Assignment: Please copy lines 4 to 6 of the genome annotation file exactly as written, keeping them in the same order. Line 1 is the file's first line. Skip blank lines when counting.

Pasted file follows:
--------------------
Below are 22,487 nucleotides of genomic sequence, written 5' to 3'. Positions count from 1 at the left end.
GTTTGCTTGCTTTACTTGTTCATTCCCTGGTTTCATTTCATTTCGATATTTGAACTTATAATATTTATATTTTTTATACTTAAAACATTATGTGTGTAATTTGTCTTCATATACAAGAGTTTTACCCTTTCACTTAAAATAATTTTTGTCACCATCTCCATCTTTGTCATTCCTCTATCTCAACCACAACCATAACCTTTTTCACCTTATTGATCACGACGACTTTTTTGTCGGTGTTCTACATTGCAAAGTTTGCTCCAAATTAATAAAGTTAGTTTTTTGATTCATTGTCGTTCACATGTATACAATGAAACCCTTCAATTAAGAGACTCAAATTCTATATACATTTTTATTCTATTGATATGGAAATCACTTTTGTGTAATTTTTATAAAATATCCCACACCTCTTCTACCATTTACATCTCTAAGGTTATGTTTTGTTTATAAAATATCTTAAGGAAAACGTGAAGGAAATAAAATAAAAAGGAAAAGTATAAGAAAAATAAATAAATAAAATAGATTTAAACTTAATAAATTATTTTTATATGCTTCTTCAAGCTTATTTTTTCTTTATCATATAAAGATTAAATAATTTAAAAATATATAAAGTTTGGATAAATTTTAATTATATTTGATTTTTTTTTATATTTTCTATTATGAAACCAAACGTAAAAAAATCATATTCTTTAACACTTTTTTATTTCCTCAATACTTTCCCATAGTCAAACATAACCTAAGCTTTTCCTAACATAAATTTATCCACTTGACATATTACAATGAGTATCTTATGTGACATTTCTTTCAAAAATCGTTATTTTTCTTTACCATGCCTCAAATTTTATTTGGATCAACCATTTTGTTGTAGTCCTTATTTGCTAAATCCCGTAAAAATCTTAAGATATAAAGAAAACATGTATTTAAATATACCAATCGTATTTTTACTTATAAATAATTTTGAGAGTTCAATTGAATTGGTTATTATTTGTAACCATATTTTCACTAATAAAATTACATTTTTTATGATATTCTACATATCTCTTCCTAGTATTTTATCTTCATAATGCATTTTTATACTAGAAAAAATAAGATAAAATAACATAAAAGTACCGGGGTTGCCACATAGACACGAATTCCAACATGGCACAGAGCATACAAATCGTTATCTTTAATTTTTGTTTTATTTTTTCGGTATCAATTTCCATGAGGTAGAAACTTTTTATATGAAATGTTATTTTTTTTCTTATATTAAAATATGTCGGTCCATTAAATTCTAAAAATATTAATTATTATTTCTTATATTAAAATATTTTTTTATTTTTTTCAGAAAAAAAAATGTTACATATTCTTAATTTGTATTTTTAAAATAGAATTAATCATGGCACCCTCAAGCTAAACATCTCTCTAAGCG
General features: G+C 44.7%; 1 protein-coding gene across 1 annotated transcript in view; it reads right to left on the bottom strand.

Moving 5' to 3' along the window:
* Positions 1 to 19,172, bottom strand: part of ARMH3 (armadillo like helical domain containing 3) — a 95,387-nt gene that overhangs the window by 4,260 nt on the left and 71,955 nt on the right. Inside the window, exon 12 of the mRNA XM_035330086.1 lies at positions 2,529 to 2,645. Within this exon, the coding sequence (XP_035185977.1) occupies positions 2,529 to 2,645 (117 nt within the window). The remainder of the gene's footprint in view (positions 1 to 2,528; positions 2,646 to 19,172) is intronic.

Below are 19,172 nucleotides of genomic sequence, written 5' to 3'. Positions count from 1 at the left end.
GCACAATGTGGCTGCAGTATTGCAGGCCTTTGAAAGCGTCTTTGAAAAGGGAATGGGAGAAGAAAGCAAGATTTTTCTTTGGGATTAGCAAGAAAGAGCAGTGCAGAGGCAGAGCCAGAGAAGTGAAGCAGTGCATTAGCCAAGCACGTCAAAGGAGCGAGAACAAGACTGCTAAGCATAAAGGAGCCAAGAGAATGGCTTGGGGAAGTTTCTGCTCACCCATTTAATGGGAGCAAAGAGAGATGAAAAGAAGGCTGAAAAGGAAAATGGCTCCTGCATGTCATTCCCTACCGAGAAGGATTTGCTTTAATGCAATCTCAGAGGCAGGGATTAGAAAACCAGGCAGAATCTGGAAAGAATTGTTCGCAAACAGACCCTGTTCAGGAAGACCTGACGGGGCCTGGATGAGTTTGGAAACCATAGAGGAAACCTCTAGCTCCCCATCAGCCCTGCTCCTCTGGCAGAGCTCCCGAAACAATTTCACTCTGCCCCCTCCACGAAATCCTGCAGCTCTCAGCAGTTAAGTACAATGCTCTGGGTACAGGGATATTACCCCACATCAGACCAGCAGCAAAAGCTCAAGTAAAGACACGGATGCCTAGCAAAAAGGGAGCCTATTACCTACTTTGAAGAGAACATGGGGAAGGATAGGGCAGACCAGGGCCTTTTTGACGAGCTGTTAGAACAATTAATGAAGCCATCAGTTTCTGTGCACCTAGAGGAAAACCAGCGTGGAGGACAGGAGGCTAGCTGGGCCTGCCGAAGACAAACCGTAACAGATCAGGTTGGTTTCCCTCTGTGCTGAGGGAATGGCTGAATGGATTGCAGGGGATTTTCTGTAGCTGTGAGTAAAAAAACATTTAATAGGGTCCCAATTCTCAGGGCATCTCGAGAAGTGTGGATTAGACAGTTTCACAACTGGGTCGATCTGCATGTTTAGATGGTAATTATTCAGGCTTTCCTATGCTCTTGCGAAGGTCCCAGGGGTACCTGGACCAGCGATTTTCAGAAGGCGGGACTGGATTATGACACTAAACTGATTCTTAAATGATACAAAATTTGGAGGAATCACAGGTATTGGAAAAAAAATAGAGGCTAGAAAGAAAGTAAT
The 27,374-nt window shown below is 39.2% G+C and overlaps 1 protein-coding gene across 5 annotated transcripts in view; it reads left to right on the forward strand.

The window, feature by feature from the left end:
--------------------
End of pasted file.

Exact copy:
Moving 5' to 3' along the window:
* Positions 1 to 19,172, bottom strand: part of ARMH3 (armadillo like helical domain containing 3) — a 95,387-nt gene that overhangs the window by 4,260 nt on the left and 71,955 nt on the right. Inside the window, exon 12 of the mRNA XM_035330086.1 lies at positions 2,529 to 2,645. Within this exon, the coding sequence (XP_035185977.1) occupies positions 2,529 to 2,645 (117 nt within the window). The remainder of the gene's footprint in view (positions 1 to 2,528; positions 2,646 to 19,172) is intronic.

Below are 19,172 nucleotides of genomic sequence, written 5' to 3'. Positions count from 1 at the left end.